Coal industry wants activists muted in courts over mine permits
HUNTINGTON, W.Va. -- Coal industry lawyers are hoping to combine the results of several recent court cases to significantly narrow the ability of citizen groups to block new mountaintop-removal mining permits in federal court.
Lawyers for Alpha Natural Resources outlined their strategy last week during a hearing before U.S. District Judge Robert C. Chambers, who is considering citizen group challenges to at least two permits issued by the U.S. Army Corps of Engineers.
Shane Harvey, a former Massey Energy Co. general counsel now representing Alpha, argued that a trio of federal court cases leaves Chambers with very little ability to overrule a permit approval from the corps.
The rulings -- a district court ruling, an appeals court decision and a U.S. Supreme Court opinion -- show federal judges should "defer to the corps' review" of applications for Clean Water Act "dredge-and-fill" permits, Harvey said in a legal brief.
Chambers did not immediately agree, and questioned Harvey in detail about parts of the industry's analysis. Obama administration lawyers, representing the corps at the hearing, also argued a similarly narrow view, saying Chambers should not hear detailed evidence from academic experts working with citizen groups in the case.
At issue is a permit the corps granted to Alpha subsidiary Highland Mining for its 635-acre Reylas Surface mine near Ethel in Logan County.
The company hopes to employ about 100 people for six years of mining, and then create a 235-acre site with paved roads and utilities that could be used for temporary housing during flooding and other emergencies. The mine, though, would bury about 2.5 miles of streams beneath a valley fill and associated runoff-control structures.
Citizen groups argue that the mine would add to existing pollution problems in the Dingess Run watershed, and that the corps did not allow public input on the company's proposal to mitigate mining damage. At Alpha's request, Chambers blocked an effort by citizen groups to also argue that the mine would add to existing public health problems recent scientific papers have linked to living near mountaintop-removal mining.
Also pending before Chambers is the Ohio Valley Environmental Coalition's challenge of a corps-issued permit for Loadout LLC to operate its Nellis Surface Mine in Boone County.
Under state and federal laws, mining operations must obtain a variety of permits, including surface-mining and water-discharge permits issued by the state Department of Environmental Protection, and fill permits handled by the corps.
While the Obama administration's crackdown on mountaintop removal slowed the issuance of new strip-mining permits across Appalachia, the U.S. Environmental Protection Agency has given its blessing to some corps-issued permits and not stepped in to block others.
EPA officials, for example, expressed concerns about the Alpha and Loadout permits at issue before Chambers, but did not use their authority to actually stop the corps from approving the permits. The situation is different from the EPA's veto of the Spruce Mine -- which was overturned by a federal judge -- because the EPA could have blocked the Alpha and Loadout operations before the corps approved the permits. In the Spruce case, the Obama EPA stepped in after the permit was allowed to go forward -- despite serious EPA concerns -- by the George W. Bush administration.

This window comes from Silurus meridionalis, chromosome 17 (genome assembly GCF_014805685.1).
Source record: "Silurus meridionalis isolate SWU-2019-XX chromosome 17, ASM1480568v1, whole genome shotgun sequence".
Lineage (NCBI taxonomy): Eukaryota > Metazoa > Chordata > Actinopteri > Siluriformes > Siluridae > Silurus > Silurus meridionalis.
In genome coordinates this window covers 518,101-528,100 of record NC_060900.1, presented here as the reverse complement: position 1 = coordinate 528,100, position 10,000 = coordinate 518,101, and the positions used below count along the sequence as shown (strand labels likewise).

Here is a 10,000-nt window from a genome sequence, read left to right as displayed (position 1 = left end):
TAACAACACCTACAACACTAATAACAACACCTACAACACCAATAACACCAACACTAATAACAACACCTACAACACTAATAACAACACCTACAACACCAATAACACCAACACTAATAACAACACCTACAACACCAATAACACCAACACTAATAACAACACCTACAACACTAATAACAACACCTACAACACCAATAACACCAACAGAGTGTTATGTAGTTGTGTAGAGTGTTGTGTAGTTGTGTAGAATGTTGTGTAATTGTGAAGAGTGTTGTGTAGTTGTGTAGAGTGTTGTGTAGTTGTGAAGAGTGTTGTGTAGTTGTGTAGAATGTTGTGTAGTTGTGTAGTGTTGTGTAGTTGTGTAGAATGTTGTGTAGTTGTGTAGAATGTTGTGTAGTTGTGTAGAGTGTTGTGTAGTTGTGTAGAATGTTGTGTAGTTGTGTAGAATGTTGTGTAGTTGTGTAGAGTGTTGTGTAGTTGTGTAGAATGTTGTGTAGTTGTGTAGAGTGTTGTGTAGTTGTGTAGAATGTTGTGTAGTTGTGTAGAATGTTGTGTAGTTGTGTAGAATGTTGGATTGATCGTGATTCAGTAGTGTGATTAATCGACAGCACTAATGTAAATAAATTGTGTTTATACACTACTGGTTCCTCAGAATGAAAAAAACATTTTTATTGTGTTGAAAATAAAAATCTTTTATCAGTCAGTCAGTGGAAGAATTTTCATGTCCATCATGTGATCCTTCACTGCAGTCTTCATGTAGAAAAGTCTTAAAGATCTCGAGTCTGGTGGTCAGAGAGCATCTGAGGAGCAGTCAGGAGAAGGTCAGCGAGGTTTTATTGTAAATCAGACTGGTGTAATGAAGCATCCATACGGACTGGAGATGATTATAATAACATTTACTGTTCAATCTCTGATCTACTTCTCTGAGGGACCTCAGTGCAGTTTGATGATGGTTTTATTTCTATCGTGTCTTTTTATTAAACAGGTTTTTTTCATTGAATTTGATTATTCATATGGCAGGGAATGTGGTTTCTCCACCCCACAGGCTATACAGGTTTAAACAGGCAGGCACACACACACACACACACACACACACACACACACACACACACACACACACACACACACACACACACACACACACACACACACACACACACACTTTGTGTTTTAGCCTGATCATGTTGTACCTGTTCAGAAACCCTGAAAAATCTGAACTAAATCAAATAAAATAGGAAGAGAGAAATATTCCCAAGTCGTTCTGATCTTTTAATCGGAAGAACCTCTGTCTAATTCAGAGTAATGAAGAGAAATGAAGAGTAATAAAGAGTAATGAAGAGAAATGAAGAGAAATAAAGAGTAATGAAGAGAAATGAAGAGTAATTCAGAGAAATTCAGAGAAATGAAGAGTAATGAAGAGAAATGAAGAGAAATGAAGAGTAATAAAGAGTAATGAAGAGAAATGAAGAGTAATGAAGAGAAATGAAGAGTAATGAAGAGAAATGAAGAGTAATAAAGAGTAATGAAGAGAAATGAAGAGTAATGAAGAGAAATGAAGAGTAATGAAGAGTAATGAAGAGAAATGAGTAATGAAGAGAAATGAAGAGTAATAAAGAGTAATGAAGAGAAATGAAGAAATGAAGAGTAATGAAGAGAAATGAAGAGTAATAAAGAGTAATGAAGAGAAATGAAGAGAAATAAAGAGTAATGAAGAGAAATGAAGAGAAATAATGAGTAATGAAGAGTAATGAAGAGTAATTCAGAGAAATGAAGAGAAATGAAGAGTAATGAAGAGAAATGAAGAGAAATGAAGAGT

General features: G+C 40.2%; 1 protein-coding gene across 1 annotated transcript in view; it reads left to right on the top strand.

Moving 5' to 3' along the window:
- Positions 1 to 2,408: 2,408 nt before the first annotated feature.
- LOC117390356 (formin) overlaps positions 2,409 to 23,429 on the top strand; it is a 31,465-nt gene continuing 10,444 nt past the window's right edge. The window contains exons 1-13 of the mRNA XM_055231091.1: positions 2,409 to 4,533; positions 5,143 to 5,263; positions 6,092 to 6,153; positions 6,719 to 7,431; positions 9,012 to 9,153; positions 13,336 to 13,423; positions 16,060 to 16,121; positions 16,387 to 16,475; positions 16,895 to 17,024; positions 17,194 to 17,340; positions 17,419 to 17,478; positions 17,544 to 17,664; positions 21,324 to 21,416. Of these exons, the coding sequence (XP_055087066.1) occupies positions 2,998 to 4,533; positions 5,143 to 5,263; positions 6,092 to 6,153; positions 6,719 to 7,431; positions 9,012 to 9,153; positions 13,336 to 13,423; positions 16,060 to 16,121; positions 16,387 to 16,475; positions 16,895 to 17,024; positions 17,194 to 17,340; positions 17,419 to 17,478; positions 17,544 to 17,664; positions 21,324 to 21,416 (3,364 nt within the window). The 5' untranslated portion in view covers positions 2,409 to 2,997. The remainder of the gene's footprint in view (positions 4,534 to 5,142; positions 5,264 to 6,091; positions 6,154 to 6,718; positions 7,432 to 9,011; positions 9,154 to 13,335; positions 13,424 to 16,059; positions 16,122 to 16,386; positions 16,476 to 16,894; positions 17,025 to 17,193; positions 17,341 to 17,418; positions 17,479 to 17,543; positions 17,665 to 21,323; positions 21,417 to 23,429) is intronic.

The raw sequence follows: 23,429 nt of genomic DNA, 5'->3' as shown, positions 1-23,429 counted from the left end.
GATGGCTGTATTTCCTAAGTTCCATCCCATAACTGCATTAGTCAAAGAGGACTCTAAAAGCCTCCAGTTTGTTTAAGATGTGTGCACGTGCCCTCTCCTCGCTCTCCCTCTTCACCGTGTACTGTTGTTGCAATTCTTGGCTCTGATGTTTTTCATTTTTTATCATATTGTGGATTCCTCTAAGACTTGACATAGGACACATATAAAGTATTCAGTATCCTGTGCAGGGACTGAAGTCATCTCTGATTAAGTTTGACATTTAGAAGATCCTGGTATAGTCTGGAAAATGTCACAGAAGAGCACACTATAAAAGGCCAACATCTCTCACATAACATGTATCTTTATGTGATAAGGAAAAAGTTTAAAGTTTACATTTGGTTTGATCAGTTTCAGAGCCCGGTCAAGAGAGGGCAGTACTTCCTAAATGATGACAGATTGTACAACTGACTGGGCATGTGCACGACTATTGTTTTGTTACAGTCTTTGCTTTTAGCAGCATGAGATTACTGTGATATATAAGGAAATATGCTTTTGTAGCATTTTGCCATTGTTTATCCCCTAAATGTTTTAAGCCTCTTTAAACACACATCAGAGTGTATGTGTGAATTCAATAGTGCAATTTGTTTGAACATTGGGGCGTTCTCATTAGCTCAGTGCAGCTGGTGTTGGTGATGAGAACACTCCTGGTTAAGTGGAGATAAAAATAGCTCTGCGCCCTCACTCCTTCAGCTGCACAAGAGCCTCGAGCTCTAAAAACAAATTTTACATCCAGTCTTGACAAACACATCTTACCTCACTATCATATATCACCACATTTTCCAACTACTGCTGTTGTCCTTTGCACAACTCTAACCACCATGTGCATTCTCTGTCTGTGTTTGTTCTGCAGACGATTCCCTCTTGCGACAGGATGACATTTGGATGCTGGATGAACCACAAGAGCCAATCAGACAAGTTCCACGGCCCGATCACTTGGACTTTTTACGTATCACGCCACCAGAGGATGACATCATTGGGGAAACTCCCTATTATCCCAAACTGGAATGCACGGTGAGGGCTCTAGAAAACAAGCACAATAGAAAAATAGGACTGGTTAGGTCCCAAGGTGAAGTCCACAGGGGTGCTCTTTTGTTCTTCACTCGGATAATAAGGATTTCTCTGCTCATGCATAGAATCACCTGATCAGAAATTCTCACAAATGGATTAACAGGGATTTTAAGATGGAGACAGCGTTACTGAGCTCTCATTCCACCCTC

Now, citizen groups are heading back into court to try to block more corps permits, an effort that has seen some success, at least at the federal district court level in West Virginia.
However, Harvey pointed to a 2009 ruling by the 4th U.S. Circuit Court of Appeals, in which a panel of judges overturned Chambers' previous decision to block four mining permits issued by the corps.
Harvey noted that the 4th Circuit said approval of water-quality certifications for strip-mining permits, a matter handled by the DEP, should generally be "conclusive." Harvey argued that, given that ruling, the DEP's sign-off that the Highland Reylas Mine would not violate water-quality rules would generally be controlling -- meaning the corps had to go along with it, and Chambers would have to defer to the corps and the DEP.
The one exception would be if the EPA objected to the state's water-quality certification, Harvey said.
The EPA did raise concerns about water-quality issues with the Highland Reylas Mine, but Harvey argued that those concerns were raised as part of the EPA's enhanced mining permit review process that a federal judge in Washington, D.C., threw out as illegal in a lawsuit brought by the National Mining Association.
Harvey also argued that what citizen groups are really trying to do is challenge the DEP's approval of a water-pollution discharge permit for the Alpha mine. He said a U.S. Supreme Court decision involving an Alaska gold mine ruled that water-pollution discharge permits can't be indirectly challenged through lawsuits over separate "dredge-and-fill" permits issued by the corps.
Lawyers for citizen groups, Alpha and the corps were seeking a legal ruling that could narrow the issues for a trial on the Highland Reylas permit, scheduled to start May 8.
Chambers said he is likely to rule in favor of the corps and Alpha on the issue of whether a plan to mitigate any stream damage from the mine is adequate, but will allow a trial with detailed testimony on the broader issue of whether the corps properly considered any potential cumulative impacts of the Highland Reylas operation.
In the Loadout matter, the company agreed to delay the start of any mining operations until the judge could hold another hearing on that permit, probably on May 18.
Reach Ken Ward Jr. at firstname.lastname@example.org or 304-348-1702.